Downstream South Carolina towns brace for flooding
GEORGETOWN, S.C. (AP) -- Along South Carolina's coast, residents were preparing for a second round of flooding as rivers swollen from days of devastating rains make their way toward the Atlantic.
In Georgetown, one of America's oldest cities, Scott Youngblood was putting more sandbags Tuesday by the door of the Augustus & Carolina furniture store on Front Street, the popular tourist attraction that runs along the Sampit River.
Each day since last weekend's storm - which sent more than a foot of water washing down the street - water at high tide has lapped against those sandbags. Residents are concerned there may be more flooding on the Black and Waccamaw rivers - two waterways cited as worrisome by Gov. Nikki Haley. Both drain into Georgetown County.
The Waccamaw was expected to crest at 5 feet above flood stage in Conway, in Horry County, on Thursday. The Black crested Tuesday upstream at Kingstree at about 10 feet above flood stage, breaking a record, town officials said.
Youngblood hopes things won't be as bad this time as earlier in the week.
"We're hanging our hat on that we're not going to have that combination of tide and rain and such," he said. "We had so much rain but the primary thing we were experiencing was the water table coming up through the bottom bubbling up from beneath the flooring. We had quite a bit of damage."
Tom and Christine Doran, retired teachers who recently moved to a riverfront apartment in Georgetown, were moving their belongings out Tuesday after battling tides and rain for four days.
"The first flooding was Saturday afternoon and we kept ahead of that with a wet vac and we thought, 'We've got this,'" Tom Doran said. "Then it just started coming in from all sides. It was just too high. Every afternoon with the high tide it floods up to 5 inches."
After taking an aerial tour of damaged areas on Tuesday, Haley said that while the sunshine was a good sign, the state still needs to be cautious.
"We are going to be extremely careful. We are watching this minute by minute," she said. She said evacuations may be needed toward the coast because of rivers swollen from the storm, which has killed 15 in South Carolina and also claimed two lives in North Carolina.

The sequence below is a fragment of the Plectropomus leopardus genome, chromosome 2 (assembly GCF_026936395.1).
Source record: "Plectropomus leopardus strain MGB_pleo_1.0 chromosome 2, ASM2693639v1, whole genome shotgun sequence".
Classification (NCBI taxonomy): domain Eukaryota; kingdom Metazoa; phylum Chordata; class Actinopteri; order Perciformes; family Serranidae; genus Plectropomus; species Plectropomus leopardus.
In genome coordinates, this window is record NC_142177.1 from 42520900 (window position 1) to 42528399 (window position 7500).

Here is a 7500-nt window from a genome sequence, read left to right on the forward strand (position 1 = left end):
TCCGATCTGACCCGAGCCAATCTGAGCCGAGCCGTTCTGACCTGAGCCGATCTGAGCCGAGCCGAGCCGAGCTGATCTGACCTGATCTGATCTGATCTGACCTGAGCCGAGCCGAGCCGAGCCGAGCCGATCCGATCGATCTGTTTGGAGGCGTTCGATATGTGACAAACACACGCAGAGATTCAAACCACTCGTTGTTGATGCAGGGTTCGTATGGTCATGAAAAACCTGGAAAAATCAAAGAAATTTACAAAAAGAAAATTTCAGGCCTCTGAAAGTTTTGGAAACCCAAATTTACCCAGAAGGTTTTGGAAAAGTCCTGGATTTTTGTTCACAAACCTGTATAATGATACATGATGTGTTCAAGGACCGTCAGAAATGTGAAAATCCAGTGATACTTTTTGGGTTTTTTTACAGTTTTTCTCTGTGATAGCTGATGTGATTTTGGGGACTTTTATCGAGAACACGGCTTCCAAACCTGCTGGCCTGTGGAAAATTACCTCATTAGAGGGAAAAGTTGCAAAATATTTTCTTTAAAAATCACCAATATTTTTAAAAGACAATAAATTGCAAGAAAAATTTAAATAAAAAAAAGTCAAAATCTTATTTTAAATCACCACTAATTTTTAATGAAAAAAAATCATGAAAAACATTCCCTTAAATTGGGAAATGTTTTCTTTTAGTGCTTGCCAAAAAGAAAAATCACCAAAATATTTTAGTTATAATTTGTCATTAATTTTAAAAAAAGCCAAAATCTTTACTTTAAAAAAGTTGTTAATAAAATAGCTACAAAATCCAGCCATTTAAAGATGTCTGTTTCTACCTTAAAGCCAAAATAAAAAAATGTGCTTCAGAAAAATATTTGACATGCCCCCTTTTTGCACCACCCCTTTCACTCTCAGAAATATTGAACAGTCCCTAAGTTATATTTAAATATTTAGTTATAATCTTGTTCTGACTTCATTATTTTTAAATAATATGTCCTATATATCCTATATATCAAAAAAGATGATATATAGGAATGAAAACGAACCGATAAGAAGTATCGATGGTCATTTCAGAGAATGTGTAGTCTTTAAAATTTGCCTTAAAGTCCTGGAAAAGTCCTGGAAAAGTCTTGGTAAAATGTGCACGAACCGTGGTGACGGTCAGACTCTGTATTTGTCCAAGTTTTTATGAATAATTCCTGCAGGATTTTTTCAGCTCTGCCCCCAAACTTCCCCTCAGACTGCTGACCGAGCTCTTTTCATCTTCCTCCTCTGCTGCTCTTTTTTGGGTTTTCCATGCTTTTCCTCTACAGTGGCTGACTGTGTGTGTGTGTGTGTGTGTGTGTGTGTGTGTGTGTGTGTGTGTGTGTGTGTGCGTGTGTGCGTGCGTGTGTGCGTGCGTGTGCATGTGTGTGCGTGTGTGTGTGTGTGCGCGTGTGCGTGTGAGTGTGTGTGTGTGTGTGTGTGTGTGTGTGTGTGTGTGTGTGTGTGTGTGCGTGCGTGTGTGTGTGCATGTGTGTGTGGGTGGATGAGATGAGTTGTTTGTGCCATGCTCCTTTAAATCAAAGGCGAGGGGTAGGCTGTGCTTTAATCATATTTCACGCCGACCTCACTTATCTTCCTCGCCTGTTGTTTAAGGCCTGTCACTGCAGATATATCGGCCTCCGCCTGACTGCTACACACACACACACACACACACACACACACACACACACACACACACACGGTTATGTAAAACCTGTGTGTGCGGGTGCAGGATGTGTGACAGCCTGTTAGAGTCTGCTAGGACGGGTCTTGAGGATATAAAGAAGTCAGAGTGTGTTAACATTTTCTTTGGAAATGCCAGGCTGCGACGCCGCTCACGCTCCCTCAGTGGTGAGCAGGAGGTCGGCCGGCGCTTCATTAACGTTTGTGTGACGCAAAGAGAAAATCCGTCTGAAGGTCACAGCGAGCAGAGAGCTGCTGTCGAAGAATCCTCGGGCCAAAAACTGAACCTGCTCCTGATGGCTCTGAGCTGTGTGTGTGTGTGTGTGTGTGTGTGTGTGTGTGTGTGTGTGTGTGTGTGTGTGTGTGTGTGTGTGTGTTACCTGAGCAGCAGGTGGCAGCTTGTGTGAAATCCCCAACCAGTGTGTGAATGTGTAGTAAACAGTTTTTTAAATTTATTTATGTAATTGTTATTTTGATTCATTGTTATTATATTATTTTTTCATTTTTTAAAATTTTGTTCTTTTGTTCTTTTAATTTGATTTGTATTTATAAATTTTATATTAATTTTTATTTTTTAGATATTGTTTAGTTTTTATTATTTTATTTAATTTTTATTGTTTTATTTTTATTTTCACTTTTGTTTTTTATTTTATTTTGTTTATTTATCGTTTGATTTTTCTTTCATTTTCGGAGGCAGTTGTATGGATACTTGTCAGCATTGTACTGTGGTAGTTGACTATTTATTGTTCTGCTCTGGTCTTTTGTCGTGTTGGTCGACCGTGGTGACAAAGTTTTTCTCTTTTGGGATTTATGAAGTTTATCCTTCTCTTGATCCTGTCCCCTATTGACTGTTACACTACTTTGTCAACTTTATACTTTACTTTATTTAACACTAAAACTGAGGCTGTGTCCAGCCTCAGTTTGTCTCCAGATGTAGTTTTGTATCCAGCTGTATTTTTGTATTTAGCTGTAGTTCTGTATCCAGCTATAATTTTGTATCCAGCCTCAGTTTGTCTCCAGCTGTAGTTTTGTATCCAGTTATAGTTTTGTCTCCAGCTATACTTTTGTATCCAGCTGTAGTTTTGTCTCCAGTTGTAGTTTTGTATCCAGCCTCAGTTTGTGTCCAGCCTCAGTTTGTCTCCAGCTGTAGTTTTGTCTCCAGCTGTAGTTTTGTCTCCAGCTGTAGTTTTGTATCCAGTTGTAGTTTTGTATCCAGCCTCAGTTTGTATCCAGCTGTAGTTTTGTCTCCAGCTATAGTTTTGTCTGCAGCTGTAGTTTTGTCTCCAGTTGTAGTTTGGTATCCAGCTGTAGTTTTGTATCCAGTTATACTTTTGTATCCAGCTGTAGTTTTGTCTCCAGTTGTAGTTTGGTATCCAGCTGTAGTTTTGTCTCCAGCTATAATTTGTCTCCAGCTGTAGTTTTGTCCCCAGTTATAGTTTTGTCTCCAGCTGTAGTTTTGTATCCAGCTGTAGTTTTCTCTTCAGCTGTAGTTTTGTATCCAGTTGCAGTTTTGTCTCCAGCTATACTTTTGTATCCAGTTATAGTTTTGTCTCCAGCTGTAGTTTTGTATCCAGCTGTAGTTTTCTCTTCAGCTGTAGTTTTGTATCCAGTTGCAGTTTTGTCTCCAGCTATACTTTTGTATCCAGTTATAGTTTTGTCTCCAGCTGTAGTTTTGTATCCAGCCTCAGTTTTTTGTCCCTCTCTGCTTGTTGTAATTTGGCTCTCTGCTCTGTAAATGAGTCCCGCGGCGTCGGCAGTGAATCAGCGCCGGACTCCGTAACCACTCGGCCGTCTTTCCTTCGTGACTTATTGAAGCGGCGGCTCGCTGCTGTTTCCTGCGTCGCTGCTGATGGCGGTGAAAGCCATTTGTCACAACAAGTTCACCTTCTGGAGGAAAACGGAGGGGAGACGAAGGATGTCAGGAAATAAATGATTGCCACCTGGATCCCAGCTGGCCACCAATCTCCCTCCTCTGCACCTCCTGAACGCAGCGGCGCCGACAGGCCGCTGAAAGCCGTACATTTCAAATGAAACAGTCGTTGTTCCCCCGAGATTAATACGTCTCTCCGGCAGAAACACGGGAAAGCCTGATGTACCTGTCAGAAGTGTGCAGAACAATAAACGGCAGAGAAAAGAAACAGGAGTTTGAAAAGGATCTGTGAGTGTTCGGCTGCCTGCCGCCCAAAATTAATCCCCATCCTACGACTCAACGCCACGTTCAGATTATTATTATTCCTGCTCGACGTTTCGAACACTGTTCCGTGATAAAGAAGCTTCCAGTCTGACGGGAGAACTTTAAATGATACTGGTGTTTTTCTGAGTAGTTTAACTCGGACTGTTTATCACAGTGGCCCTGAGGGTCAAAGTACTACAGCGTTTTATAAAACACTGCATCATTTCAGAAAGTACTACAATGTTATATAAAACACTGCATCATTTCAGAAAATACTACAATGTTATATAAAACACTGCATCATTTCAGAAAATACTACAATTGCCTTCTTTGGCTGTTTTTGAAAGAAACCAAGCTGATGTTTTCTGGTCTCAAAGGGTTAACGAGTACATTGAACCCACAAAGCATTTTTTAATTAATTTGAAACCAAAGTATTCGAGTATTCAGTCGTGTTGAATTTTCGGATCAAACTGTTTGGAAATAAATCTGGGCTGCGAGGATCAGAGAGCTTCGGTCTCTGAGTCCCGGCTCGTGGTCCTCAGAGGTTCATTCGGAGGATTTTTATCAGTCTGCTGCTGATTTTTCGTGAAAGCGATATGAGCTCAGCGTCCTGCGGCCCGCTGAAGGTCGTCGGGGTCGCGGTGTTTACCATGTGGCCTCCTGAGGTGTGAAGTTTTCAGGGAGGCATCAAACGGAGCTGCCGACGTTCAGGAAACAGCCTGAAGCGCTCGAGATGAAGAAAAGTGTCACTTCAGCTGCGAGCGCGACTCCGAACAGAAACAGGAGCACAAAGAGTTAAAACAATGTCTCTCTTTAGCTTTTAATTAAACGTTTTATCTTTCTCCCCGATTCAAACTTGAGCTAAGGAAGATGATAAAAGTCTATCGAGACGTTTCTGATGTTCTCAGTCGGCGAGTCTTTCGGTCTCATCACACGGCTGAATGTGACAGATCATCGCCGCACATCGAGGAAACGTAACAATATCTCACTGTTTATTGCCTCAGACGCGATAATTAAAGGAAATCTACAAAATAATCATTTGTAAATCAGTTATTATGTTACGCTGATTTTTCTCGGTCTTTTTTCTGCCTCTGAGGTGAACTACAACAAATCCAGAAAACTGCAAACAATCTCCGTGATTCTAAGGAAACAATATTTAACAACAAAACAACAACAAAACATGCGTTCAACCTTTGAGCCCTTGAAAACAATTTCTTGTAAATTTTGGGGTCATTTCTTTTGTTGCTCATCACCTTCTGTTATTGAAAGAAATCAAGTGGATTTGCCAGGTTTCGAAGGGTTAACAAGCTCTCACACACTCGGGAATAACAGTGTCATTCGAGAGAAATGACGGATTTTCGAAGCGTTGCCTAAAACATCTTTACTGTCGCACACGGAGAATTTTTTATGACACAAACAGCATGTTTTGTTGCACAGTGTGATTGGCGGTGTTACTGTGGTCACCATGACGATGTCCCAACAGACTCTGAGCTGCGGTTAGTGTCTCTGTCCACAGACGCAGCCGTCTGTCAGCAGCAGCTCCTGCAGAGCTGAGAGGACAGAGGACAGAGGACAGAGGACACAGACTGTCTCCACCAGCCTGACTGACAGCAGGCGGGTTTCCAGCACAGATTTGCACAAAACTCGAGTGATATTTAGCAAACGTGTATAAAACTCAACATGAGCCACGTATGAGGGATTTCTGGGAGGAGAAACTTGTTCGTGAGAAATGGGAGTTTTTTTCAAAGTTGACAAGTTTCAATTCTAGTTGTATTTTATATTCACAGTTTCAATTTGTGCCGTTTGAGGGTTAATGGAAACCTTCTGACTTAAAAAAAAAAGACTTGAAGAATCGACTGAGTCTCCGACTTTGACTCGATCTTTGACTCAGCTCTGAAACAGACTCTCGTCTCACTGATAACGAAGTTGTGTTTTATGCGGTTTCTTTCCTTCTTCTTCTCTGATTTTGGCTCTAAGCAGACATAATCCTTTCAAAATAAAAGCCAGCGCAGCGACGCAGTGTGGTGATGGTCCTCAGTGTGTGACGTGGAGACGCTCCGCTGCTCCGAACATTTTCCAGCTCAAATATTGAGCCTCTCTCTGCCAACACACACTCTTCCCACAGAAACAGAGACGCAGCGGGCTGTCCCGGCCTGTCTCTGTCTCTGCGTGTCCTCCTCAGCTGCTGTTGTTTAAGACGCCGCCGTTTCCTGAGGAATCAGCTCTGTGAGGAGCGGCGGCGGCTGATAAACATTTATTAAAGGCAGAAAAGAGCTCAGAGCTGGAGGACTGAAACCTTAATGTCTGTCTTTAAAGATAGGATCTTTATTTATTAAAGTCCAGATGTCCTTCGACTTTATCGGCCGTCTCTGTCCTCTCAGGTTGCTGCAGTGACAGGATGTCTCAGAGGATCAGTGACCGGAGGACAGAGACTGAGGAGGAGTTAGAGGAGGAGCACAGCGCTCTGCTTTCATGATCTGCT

In Effingham, about 80 miles east of Columbia, the Lynches River was about 5 feet above flood stage Tuesday. Scott Goodwin, his wife and their two dogs left their home on the river's bank on Saturday afternoon, concerned the day's intense rain would flood their gravel road and leave them marooned. The water on the road was already up to the bumpers of their pickup trucks as they left, said Goodwin, 44, who works as a welder.
Goodwin said they packed clothes to stay a couple of days with his wife's parents, never expecting the river could rise as much as it has. It will be at least this weekend before the road clears enough for them to be able to reach their home. Goodwin is resigned to the possibility that the home and their belongings are a total loss, but comforted by the knowledge they have the maximum amount of flood insurance.
Haley said it was too soon to estimate the damage statewide, which she said could be "any amount of dollars." The Republican governor quickly got a federal disaster declaration from President Barack Obama, freeing up money and resources.
Distributing safe drinking water was a challenge. In the region around Columbia, as many as 40,000 homes lacked potable water, and Mayor Steve Benjamin said 375,000 water customers will likely have to boil their water before drinking or cooking for "quite some time."
The power grid was returning to normal after nearly 30,000 customers lost electricity. Roads and bridges were taking longer to restore: Some 200 engineers were inspecting more than 470 spots that remained closed Tuesday, including parts of Interstate 95. As of late Tuesday, that number had dropped to 436, the South Carolina Department of Transportation said in a news release.
South Carolina was soaked by what experts at the National Oceanic and Atmospheric Administration called a "fire hose" of tropical moisture spun off by Hurricane Joaquin, which mostly missed the East Coast.
Authorities have made hundreds of water rescues since then, lifting people and animals to safety. About 800 people were in two dozen shelters, but the governor expects that number to rise.
The Black River reached 10 feet above flood stage in Kingstree, breaking a 1973 record by more than 3 feet, according to Town Manager Dan Wells, who found himself involved in a porcine rescue mission Tuesday.
After a wild hog fell into the rushing river and slammed into the town bridge, Wells and a colleague shot the exhausted porker with a stun gun, trussed its legs with duct tape and pulled it into a pickup truck to be released in a nearby forest.
"It wasn't on my list of things to do today, I can tell you that," said Wells.
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